Nature’s Edible Blooms

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Words by Jenn Rein

A bouquet of flowers may be one of the most important bridal accessories—the role blooms play in wedding décor cannot be understated. But you can also bring nature to your celebration table by including food and drink options that use edible flowers. Flowers can be added to appetizers and dinner entrées, or top cakes and dessert items; petals can also make their debut on the side of a cocktail glass. Incorporating flowers into food and drink options allows you to extend this favorite event detail to both the banquet and bar.

Edible flower options grow abundantly in the Tetons and are sustainably foraged for use by many local vendors. Still, just because a seasonal flower is chosen for your wedding décor, doesn’t mean it can safely be used in the salad. For non-foraged flowers used in food, check your sourcing, as chemical-free, food-grade flowers are a must! It’s good to know what your culinary team might be working with, which may include these safe and commonly used varieties: 

  • Pansies yield a mild flavor and look beautiful on cakes.
  • Roses have a classic floral flavor, with petals sturdy enough to candy. 
  • Dahlias come in so many colors, shapes, and flavors, and last a long time.
  • Mums have a strong, slightly bitter flavor and can hold up for hours.
  • Lilacs’ tiny, delicate flowers taste great plain or candied.
  • Bachelor buttons look like mini pom-poms and taste like a cucumber.
  • Hibiscus can be sourced dried and has a tart, berry palate.
  • Orchids are sweet to the taste and come in several sizes.
  • Impatiens are considered the handiest of edible flowers, and have a sweet flavor.
  • Begonias’ citrusy taste work well in salads and drinks.   

Custom baker Callie Smith, of Sweet Peaks Teton Valley, decorates her cakes with the season’s bountiful yield of wildflowers.

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“Our area is full of gorgeous wildflowers during the early summer months, and most of them are edible,” says Smith. “Indian paintbrush, daisies, and lupine are bright and colorful, and make beautiful accents on a cake. … Later in the summer, sunflowers begin to pop and are one of my favorite choices for cake décor.”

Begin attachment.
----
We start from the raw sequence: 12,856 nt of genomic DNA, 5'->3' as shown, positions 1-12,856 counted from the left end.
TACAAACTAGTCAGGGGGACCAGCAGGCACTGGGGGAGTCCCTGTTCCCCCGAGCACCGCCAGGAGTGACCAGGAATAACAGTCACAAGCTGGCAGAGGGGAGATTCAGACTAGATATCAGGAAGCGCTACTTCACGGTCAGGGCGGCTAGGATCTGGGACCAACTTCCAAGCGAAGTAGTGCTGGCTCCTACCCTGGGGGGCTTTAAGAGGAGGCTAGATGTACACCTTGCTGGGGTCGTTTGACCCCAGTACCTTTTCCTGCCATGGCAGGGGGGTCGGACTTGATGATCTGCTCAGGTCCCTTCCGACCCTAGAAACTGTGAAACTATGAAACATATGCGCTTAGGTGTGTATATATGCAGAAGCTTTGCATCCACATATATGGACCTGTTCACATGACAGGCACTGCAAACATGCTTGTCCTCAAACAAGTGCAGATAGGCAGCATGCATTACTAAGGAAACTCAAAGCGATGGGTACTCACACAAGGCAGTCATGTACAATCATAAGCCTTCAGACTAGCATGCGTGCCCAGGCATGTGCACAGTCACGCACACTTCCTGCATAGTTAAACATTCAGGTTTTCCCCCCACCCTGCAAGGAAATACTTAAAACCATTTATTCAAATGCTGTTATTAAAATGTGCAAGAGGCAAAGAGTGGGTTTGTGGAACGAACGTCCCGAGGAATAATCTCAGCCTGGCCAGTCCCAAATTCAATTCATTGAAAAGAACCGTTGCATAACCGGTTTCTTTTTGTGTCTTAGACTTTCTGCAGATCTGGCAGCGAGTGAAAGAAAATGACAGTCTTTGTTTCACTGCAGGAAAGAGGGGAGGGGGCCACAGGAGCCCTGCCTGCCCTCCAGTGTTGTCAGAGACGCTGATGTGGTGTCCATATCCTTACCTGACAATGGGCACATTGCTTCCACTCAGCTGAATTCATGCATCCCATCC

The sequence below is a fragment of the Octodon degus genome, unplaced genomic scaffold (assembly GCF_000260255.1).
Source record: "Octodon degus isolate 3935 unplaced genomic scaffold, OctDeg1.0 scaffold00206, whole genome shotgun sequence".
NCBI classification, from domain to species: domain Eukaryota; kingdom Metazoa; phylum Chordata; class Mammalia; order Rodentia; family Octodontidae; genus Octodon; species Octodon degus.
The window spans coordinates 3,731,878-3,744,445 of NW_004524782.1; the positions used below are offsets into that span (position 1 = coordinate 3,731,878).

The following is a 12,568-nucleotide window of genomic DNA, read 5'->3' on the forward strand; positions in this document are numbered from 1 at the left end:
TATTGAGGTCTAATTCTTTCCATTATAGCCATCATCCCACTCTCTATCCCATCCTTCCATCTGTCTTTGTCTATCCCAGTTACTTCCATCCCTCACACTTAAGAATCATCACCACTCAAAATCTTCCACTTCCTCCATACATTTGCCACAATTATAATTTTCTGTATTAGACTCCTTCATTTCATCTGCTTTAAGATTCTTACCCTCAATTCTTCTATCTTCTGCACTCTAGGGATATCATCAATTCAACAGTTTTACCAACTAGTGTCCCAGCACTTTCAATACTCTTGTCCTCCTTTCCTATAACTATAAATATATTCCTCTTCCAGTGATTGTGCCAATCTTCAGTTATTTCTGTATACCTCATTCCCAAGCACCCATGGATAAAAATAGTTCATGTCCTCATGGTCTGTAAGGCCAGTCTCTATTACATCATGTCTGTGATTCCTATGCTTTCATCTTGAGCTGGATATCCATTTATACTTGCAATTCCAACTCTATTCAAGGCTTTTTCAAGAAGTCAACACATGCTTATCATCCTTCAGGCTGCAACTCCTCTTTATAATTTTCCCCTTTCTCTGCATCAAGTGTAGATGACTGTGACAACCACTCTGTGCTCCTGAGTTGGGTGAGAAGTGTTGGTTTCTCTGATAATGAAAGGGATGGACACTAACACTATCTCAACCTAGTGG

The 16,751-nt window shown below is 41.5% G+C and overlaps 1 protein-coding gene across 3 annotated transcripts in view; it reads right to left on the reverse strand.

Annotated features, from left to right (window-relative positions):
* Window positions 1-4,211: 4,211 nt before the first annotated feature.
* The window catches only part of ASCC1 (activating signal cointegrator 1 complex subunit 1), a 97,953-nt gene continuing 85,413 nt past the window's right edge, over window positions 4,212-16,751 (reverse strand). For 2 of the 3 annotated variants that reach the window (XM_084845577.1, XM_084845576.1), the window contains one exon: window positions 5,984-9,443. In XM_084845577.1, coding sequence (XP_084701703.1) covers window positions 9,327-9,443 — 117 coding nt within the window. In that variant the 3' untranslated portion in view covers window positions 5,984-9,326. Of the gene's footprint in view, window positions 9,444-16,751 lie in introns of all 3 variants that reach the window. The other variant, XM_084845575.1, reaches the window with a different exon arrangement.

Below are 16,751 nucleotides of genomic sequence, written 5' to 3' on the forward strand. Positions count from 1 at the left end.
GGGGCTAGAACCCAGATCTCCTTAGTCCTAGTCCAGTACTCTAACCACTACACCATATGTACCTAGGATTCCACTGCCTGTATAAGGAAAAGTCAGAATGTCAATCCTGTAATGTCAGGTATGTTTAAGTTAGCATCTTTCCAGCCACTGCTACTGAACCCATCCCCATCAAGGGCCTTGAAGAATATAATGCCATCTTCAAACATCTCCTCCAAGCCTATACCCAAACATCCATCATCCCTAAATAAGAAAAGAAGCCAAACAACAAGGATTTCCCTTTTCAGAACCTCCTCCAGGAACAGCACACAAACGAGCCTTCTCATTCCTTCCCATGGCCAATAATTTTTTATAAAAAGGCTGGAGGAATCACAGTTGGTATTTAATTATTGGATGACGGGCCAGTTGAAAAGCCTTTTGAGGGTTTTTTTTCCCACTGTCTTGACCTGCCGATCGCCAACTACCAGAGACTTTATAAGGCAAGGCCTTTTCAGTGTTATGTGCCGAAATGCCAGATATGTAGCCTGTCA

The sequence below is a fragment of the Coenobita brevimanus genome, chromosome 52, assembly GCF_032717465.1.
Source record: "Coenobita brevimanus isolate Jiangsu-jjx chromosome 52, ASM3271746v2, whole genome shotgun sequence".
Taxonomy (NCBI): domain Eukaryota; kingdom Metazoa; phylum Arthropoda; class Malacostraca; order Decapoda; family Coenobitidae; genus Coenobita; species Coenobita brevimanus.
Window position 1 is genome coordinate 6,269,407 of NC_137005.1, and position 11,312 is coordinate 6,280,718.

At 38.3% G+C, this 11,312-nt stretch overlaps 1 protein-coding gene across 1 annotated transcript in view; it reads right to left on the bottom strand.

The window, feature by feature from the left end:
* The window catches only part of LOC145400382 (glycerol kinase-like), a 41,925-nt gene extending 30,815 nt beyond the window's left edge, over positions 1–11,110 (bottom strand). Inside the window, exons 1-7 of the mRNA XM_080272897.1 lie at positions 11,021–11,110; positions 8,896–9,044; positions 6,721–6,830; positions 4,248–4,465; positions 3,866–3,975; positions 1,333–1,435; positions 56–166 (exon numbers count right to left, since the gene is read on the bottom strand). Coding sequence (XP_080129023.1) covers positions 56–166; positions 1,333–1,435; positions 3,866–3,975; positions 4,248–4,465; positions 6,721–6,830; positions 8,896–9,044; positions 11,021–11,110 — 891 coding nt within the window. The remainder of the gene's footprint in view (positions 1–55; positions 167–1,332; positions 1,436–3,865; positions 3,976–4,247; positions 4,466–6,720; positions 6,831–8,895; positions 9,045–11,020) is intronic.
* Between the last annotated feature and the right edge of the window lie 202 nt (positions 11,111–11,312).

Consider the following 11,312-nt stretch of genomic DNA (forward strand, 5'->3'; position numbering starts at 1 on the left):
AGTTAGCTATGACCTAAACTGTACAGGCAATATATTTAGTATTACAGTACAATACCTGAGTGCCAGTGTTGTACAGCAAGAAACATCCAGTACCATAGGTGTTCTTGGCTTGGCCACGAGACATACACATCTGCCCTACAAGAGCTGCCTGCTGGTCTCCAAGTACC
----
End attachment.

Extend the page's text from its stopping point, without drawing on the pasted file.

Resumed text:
Working primarily in fondant and buttercream, Smith reminds us that creating flowers in icing mediums can add a lot of time to a cake project. Using real flowers can cut this time in half—especially when working with a deadline—and make just as big of a splash as the engineered version. 

“I’ve definitely noticed a growing trend in brides opting for fresh flowers on their wedding cakes,” she explains. “Besides being a more budget-friendly option, there is an organic and rustic elegance to the Wild West that fresh flowers really capture.”

You can also up the ante at your reception with signature eye-catching cocktails that include flowers. Dressing up the drink menu with a floral selection is a delightful way to showcase your personal style. Jessa Talermo, of Amrita Handcrafted Beverages in Jackson, considers seasonality equally as much as balanced flavors when crafting her custom cocktails and “free spirits” (aka, mocktails).

“Lilacs are for early summer … flax works great for mid-summer … and, wild rose is perfect for late summer,” she says. “I also really love the blooms that happen in my garden, such as nasturtium and herb [flowers]. And I love arugula blossoms. They are so nutty and yummy!”

Talermo enjoys bringing the Tetons’ wildness into the theme of her beverages. And since the outdoors is so deeply ingrained into weddings in the region, edible florals fit seamlessly.

“I love the surprise element when a client is presented with flowers as an addition [to their drink], and the curiosity over something alive and so lovely.” 

If you want to take your floral details to a level that guests will notice and remember, consider adding flowers to your ice cubes, too. Floral-donned cubes add an unexpected twist to a simple glass of water. This thoughtful and surprising touch helps celebrate the wild magic of a Teton wedding.

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Fields of Volley 

This simple cocktail recipe, created by Jessa Talermo, will liven up your bar menu—just add flowers.

1.5 ounces craft vodka or gin
1 ounce fresh lemon juice
.75 ounces simple syrup
splash Crème de Violette

  1. Shake all ingredients with ice. 
  2. Strain into glass over fresh ice. 
  3. Garnish with a lavender sprig and
    half of a lemon wheel.

Talermo says she enjoys taking something out of the natural world, and then bringing it into a setting outside of its intended use. For the founder of Amrita Handcrafted Beverages, this means using her own curated surroundings to create an experience that matters. 

“I love being able to spend the time growing something with such clear and clean intentions that will then be shared in such a simple manner—like placed on top of a delicious beverage,” she says.

While it’s true that a food foraging trend is afoot, it’s leading us into a space where we integrate with our surroundings in a different way. Looking to nature for nourishment is inherent to our instinctual behavior, but who knew the selections could be so delicate and pretty? When set beautifully on a cake or suspended in a craft cocktail, the edible flower makes an elegant impression. 

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